Modeling was limited to a study area on the west coast of the United States. Comparisons with other regions and for the entire nation will be needed to evaluate how general our results are. The compositing strategy used by USGS is known to produce NDVI images that tend to be biased towards off-nadir views, particularly in the western U. S. This satellite zenith angle bias blurs the effective resolution of the NDVI images and tends to inflate the apparent value of NDVI from a combination of atmospheric and bi-directional reflection effects. Ideally, alternative compositing algorithms should be tested in comparison with the maximum value compositing algorithm, curently in use by USGS, for the robustness of the model and its accuracy in detecting real change in greenness. Other vegetation indices should also be examined, since some of these are less sensitive to atmospheric effects and soil background color. Others have had success combining land-surface temperature with NDVI to detect changes in vegetation.
The second issue relates to the choice of training data used to develop the regression tree model. We selected pixels randomly from managed areas that, in general, are not urbanized, cultivated, or intensively managed for resource extraction. The training data were extracted from areas being managed primarily for biodiversity objectives as mapped by the Gap Analysis Program. This does not mean that all pixels in the training set have been unaffected by human influences such as livestock grazing, mining, dams, or invasion of exotic species. Wildfires are routinely suppressed in the majority of these areas with varying effects on the plant canopy. Selecting training pixels known to be as similar as possible to presettlement conditions would be essential to develop the best predictive model. This will require a substantial effort to identify enough such sites to provide an adequate sample of all environments in the study area. Finding adequate sites will be problematic in many parts of the world where much of the landscape has already been altered.
This pilot study only evaluated deviations between potential and actual NDVI against mapped information on land use and land management. Further work is needed to interpret the results with higher resolution map or field information to determine if apparent deviations truly reflect environmental stress and not model errors.
The launch of the Moderate Resolution Imaging Spectrometer (MODIS) is currently scheduled in late 1998. MODIS will provide global image coverage of better quality than its AVHRR predecessor. Radiometric calibration, atmospheric corrections using specially chosen water absorption bands, and other enhancements will greatly improve the quality of daily images for monitoring environmental stress. To make our predictive modeling technique useful in the MODIS era will require careful calibration of the two data sets. The new MODIS data stream can then be appended to the historical time series compiled of AVHRR imagery. MODIS will give us both a more useful tool for monitoring changes in primary production as well as extending our historical record of change.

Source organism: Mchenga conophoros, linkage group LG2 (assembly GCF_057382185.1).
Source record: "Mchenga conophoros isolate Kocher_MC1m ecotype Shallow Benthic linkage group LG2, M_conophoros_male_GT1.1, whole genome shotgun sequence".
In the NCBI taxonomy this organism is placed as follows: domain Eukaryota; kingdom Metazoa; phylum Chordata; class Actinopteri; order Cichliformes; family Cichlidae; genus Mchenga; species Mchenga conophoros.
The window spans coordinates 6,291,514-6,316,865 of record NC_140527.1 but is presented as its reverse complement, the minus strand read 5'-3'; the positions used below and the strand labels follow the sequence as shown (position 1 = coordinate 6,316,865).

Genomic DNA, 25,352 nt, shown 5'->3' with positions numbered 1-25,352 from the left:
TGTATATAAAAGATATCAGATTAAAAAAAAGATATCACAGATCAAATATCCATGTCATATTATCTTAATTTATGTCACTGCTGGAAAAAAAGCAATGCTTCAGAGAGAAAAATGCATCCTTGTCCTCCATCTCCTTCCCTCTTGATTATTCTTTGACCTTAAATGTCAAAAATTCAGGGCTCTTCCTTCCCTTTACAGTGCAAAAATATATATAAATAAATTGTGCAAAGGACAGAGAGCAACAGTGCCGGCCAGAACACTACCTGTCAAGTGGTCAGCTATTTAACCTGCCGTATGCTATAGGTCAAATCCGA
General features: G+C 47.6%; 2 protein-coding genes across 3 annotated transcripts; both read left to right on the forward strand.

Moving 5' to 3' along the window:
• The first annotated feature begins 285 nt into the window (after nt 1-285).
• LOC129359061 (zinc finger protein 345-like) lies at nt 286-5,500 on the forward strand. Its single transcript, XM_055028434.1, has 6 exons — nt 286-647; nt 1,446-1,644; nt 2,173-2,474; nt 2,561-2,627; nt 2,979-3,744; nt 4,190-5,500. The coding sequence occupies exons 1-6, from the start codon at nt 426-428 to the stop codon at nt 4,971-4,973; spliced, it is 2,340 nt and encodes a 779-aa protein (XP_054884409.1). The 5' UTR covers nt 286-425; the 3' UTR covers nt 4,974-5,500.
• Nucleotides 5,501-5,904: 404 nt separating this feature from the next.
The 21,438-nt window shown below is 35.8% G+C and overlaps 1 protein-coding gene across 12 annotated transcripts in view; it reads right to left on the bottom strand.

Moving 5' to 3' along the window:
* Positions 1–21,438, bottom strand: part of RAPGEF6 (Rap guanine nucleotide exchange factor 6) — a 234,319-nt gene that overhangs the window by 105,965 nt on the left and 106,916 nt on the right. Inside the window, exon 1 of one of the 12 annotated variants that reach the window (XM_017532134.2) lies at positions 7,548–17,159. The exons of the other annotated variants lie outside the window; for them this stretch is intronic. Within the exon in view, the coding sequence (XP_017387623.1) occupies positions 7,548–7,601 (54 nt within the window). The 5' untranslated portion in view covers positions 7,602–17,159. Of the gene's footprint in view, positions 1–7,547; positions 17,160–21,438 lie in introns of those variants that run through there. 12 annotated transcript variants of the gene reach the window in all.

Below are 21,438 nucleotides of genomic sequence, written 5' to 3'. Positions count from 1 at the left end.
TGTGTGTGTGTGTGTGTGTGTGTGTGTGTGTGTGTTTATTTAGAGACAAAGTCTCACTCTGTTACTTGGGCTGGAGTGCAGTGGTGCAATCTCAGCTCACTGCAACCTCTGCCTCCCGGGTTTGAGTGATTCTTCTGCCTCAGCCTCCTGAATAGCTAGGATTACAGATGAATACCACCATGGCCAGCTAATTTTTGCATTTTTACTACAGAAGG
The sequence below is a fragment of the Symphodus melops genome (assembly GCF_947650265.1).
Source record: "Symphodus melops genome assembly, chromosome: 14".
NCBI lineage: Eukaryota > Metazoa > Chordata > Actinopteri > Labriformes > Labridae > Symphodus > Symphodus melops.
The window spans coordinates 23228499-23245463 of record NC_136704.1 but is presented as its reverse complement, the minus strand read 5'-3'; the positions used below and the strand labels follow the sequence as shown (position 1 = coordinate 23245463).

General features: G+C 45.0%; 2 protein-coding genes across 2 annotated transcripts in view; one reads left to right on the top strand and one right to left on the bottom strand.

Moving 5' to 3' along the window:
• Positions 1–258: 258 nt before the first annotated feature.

In this analysis, we set out to answer three questions. The first question dealt with the pattern of species richness for rare and vulnerable terrestrial vertebrates. By extracting the species from the TNC database that were ranked as G1-G3 and tallying the number of species in each hexagon, we observed a distinct geographic pattern in richness. The hexagons with the greatest number of species (9-14) occurred along the California coastal zone, with a narrow band in the north and a wider band in the south. Richness of rare species generally declined with distance from the coastline. Desert regions in California generally had 1-3 rare species, while the interior hexagons of Oregon and Washington frequently had none.
Regression tree modeling was applied to answer the second question about the relationship of this pattern of richness to biophysical and anthropogenic stressors. Data were compiled for 13 stressors. Two data sets represented natural stressors, 8 were anthropogenic stressors, and 3 were derived from satellite data and represented a combination of both types of stressors. Some of the data sets correspond to actual stressors (e.g., roads), while others are surrogate measures of environmental conditions (e.g., an index of habitat condition or percentage of area protected). For simplicity, we refer to all factors as "stressors" throughout the text. By far the most important predictors of rare species richness were two natural stressors, seasonal temperature difference and degree-day cool sum. These two variables represent the extremes of hot and cold to which rare species must adapt and to the severity of the winter in which body temperature must be preserved and food must be available. Rare species richness was highest in hexagons with the lowest values of these stressors, that is, where the climate is relatively mild year-round such as with a marine influence. The only anthropogenic stressors selected in the regression tree model were the number of exotic species (both total and terrestrial vertebrates alone). Rare species and exotic species tended to have similar distribution patterns. It is unclear from our analysis whether exotic species have caused more vertebrates to become rare and vulnerable or simply that, in the West Coast Transect study area, both are influenced by the same, undetermined ecological processes. The more direct measures of stress such as population density, roadedness, or habitat loss were not used by the regression tree model.